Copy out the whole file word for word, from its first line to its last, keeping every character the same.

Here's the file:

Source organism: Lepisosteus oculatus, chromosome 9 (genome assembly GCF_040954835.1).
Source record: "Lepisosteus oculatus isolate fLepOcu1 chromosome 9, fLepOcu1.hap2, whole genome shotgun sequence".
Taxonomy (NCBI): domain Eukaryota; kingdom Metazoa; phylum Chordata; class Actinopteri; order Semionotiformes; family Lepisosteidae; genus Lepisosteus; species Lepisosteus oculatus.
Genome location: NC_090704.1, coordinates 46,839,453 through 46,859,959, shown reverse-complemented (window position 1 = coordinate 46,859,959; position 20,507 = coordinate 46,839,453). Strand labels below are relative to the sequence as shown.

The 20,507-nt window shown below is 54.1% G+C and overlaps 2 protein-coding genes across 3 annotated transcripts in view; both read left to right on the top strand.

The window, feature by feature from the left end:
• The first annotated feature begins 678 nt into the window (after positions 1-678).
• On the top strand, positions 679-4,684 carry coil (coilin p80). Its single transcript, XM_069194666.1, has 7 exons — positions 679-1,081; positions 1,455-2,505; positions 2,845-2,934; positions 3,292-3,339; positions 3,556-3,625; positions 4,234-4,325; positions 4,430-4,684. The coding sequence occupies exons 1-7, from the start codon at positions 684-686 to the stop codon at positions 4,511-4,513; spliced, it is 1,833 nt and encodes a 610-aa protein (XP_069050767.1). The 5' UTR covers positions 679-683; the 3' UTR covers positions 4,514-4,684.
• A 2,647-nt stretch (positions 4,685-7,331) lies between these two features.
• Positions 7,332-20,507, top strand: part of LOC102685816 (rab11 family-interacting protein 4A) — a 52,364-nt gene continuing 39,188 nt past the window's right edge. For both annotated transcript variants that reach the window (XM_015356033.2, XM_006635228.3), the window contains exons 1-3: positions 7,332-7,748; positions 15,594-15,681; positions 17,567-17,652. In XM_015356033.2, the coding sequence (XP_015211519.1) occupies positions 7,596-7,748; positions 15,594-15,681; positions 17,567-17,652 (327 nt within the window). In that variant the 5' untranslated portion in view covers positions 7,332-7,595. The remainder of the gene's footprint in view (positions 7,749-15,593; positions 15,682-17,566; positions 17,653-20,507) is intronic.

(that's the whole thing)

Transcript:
Source organism: Lepisosteus oculatus, chromosome 9 (genome assembly GCF_040954835.1).
Source record: "Lepisosteus oculatus isolate fLepOcu1 chromosome 9, fLepOcu1.hap2, whole genome shotgun sequence".
Taxonomy (NCBI): domain Eukaryota; kingdom Metazoa; phylum Chordata; class Actinopteri; order Semionotiformes; family Lepisosteidae; genus Lepisosteus; species Lepisosteus oculatus.
Genome location: NC_090704.1, coordinates 46,839,453 through 46,859,959, shown reverse-complemented (window position 1 = coordinate 46,859,959; position 20,507 = coordinate 46,839,453). Strand labels below are relative to the sequence as shown.

The 20,507-nt window shown below is 54.1% G+C and overlaps 2 protein-coding genes across 3 annotated transcripts in view; both read left to right on the top strand.

The window, feature by feature from the left end:
• The first annotated feature begins 678 nt into the window (after positions 1-678).
• On the top strand, positions 679-4,684 carry coil (coilin p80). Its single transcript, XM_069194666.1, has 7 exons — positions 679-1,081; positions 1,455-2,505; positions 2,845-2,934; positions 3,292-3,339; positions 3,556-3,625; positions 4,234-4,325; positions 4,430-4,684. The coding sequence occupies exons 1-7, from the start codon at positions 684-686 to the stop codon at positions 4,511-4,513; spliced, it is 1,833 nt and encodes a 610-aa protein (XP_069050767.1). The 5' UTR covers positions 679-683; the 3' UTR covers positions 4,514-4,684.
• A 2,647-nt stretch (positions 4,685-7,331) lies between these two features.
• Positions 7,332-20,507, top strand: part of LOC102685816 (rab11 family-interacting protein 4A) — a 52,364-nt gene continuing 39,188 nt past the window's right edge. For both annotated transcript variants that reach the window (XM_015356033.2, XM_006635228.3), the window contains exons 1-3: positions 7,332-7,748; positions 15,594-15,681; positions 17,567-17,652. In XM_015356033.2, the coding sequence (XP_015211519.1) occupies positions 7,596-7,748; positions 15,594-15,681; positions 17,567-17,652 (327 nt within the window). In that variant the 5' untranslated portion in view covers positions 7,332-7,595. The remainder of the gene's footprint in view (positions 7,749-15,593; positions 15,682-17,566; positions 17,653-20,507) is intronic.